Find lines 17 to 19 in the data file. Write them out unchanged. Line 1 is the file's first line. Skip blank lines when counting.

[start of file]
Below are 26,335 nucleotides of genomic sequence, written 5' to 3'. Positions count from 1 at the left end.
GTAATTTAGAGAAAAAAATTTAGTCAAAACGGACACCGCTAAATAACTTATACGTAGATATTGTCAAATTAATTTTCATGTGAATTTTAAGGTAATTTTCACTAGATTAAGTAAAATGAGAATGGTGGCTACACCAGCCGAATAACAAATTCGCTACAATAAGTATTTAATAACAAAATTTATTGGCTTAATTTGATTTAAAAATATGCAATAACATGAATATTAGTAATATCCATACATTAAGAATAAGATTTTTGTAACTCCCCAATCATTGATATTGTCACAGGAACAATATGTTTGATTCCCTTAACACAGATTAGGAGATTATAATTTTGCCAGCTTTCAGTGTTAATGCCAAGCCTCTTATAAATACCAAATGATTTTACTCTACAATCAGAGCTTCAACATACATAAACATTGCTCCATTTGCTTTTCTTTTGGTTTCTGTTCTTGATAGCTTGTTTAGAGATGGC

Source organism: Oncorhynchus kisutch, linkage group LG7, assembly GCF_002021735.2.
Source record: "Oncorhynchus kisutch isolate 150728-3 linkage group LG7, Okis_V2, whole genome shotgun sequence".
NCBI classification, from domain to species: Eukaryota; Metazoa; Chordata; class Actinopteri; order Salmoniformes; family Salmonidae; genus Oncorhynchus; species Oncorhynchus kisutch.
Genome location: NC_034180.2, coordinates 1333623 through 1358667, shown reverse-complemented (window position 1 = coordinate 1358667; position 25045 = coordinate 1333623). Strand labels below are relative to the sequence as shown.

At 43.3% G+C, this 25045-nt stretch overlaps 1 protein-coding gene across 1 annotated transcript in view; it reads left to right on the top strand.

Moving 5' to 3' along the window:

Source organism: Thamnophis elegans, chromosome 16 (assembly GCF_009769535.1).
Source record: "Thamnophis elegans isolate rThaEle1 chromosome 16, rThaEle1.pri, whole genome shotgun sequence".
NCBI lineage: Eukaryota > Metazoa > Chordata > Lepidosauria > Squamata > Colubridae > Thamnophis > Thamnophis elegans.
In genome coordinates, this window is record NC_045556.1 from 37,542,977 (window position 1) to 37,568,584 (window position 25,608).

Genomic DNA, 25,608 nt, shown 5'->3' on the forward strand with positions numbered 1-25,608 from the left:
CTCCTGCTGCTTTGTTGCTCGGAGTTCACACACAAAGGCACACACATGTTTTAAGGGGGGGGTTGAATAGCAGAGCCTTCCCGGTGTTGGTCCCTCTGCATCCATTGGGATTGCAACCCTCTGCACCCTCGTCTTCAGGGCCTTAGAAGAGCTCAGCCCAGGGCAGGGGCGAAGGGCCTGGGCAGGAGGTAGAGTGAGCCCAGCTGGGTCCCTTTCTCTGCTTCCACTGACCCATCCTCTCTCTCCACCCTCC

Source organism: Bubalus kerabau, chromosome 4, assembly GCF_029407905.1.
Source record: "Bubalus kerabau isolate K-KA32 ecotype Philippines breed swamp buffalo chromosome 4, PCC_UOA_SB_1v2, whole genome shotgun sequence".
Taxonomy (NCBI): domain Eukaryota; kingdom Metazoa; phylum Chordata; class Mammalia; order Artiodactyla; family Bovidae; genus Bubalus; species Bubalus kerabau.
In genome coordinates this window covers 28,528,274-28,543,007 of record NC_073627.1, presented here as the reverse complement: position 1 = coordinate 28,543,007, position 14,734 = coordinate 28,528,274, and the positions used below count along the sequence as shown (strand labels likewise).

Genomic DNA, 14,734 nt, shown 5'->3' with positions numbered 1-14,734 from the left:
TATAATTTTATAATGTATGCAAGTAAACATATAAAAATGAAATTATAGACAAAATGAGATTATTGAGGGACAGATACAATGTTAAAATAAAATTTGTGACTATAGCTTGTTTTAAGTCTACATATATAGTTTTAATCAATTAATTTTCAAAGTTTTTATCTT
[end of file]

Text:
Taxonomy (NCBI): domain Eukaryota; kingdom Metazoa; phylum Chordata; class Mammalia; order Artiodactyla; family Bovidae; genus Bubalus; species Bubalus kerabau.
In genome coordinates this window covers 28,528,274-28,543,007 of record NC_073627.1, presented here as the reverse complement: position 1 = coordinate 28,543,007, position 14,734 = coordinate 28,528,274, and the positions used below count along the sequence as shown (strand labels likewise).

Genomic DNA, 14,734 nt, shown 5'->3' with positions numbered 1-14,734 from the left: